french4beth

    Senior Member
    US-English
    Excellent explanation, clapec!

    I don't know of an exact rule, but I think it looks better if you have just 1 main verb, and use either infinitives (to xxx) or the 'ing' form mentioned above.

    I would suggest: "I'd prefer to take a video class" and "I´d prefer to stay home tonight rather than go out" is my preference.
     

    Kelly B

    Senior Member
    USA English
    I also object to the first stay at home sentences, because of the way than was used. (I don't know whether that was Panjandrum's objection as well.)

    You can say prefer x to y, or prefer x rather than y, or prefer x over y, but not prefer x than y. It is a little confusing here, because there is already a to following prefer in the sentence, but that one is part of the infinitive to stay.
     

    Nick

    Senior Member
    USA, English
    Am I the only one who think "I'd prefer ... rather than ..." is redundant? Why not just say "I'd rather ... than ...". Obviously you prefer staying home if that is what you would rather do. Maybe it is just me, but I would use only one of these expressions in a sentence.
     

    emma42

    Senior Member
    British English
    Nick, I think it's a question of individual style, which can vary in the same individual at different times and in different circumstances. Many people switch registers and styles all the time, often duing the course of the same conversation, or even in mid-sentence (or even mid-word!)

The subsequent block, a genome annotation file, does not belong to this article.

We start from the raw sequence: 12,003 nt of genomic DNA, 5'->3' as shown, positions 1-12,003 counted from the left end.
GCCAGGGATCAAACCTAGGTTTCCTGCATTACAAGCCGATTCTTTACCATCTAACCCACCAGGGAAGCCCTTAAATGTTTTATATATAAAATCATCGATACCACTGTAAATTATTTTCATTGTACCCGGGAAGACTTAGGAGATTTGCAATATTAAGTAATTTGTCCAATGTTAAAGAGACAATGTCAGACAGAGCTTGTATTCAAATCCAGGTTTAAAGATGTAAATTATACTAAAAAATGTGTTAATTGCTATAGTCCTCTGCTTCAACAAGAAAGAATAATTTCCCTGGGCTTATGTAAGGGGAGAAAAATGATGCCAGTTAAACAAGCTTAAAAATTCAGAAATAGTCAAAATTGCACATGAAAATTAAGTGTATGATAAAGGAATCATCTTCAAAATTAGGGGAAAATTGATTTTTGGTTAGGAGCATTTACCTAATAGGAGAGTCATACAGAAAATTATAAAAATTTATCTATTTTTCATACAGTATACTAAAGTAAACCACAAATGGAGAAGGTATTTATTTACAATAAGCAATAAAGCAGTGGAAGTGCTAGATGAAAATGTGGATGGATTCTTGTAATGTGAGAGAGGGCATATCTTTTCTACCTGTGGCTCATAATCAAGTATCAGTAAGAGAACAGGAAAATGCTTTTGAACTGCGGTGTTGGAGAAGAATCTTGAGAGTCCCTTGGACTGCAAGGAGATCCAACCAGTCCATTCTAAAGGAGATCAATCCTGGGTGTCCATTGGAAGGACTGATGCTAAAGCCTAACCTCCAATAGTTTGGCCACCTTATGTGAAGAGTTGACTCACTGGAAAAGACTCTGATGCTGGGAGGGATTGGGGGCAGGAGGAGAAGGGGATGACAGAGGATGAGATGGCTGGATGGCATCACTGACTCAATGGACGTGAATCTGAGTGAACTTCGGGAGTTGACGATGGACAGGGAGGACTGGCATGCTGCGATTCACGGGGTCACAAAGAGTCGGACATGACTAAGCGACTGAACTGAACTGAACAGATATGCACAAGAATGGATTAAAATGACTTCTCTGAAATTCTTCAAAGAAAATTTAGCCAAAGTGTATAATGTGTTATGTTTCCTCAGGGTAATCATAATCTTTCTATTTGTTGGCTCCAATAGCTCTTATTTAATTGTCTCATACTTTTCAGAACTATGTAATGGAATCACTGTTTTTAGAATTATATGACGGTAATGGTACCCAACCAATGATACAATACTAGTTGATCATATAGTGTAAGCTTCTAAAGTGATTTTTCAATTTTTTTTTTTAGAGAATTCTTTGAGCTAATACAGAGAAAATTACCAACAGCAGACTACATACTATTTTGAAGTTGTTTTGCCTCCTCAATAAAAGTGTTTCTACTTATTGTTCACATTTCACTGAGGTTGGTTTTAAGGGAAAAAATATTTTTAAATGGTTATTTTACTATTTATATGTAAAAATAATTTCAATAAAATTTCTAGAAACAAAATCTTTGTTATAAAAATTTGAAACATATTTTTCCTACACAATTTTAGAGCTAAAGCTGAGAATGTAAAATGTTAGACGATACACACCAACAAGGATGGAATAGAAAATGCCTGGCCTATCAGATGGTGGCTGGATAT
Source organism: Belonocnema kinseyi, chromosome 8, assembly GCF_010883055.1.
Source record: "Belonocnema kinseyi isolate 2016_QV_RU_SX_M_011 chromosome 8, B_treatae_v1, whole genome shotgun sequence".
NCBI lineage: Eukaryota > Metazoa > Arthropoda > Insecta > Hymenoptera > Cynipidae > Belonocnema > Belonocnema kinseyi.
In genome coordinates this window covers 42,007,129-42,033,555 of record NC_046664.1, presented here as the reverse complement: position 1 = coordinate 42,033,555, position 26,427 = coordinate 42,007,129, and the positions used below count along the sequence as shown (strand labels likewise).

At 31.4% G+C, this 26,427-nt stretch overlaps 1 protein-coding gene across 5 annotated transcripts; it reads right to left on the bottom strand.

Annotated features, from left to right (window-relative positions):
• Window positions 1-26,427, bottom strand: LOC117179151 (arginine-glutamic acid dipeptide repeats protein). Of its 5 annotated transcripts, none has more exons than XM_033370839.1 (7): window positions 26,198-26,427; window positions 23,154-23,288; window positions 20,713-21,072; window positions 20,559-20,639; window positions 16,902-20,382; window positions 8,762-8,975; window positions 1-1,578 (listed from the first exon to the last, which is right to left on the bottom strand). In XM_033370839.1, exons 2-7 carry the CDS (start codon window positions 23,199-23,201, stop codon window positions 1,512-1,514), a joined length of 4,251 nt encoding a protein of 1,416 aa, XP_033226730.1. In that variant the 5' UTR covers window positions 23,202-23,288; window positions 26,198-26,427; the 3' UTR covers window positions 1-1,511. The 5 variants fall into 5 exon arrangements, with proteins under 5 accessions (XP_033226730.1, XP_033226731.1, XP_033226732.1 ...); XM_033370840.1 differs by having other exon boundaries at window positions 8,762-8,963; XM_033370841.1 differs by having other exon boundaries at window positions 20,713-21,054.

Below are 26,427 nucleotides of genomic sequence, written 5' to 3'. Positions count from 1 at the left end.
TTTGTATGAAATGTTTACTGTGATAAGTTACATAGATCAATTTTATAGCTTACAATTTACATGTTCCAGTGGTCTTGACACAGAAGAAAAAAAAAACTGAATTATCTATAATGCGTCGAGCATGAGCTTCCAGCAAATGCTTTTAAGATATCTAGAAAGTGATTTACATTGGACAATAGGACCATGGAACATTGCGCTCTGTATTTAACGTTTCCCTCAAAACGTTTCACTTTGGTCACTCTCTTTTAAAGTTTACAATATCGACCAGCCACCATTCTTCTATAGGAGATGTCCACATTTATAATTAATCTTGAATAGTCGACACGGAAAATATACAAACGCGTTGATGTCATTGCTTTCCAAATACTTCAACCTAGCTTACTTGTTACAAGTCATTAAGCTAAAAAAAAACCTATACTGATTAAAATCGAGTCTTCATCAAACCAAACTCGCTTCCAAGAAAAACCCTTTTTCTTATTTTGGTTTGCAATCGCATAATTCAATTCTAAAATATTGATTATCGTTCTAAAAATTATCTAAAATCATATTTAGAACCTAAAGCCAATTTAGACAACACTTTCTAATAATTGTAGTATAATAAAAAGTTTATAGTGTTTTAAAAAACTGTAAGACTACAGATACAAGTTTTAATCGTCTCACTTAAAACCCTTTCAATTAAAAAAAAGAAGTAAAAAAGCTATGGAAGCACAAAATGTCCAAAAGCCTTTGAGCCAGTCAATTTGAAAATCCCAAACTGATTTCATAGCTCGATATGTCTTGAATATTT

I would use both of your examples. Possibly I would use the "I'd prefer...rather than..." if I were thinking the thing through whilst speaking. The use of prefer would give me more time to think. Also, I might use it if I wanted to be emphatic.
     

    lisilon

    New Member
    Uk - portuguese
    certain verbs DO NOT ACCEPT gerund after.
    That's the case of prefer.
    Maybe that's why it accepts only infinitive.
    Murphy's grammar is really complete.
     

    Grekh

    Senior Member
    Spanish, Mexico
    certain verbs DO NOT ACCEPT gerund after.
    That's the case of prefer.
    Maybe that's why it accepts only infinitive.
    Murphy's grammar is really complete.

    what about "I prefer listening to the radio to watching TV"?? In this case "prefer" is accepting gerund
     

    RoseLilly

    Banned
    USA English
    I would prefer to see a movie.
    [prefer + infinitive (no gerunds allowed)

    I prefer listening to the radio to watching TV.
    (gerund is best)

    Why?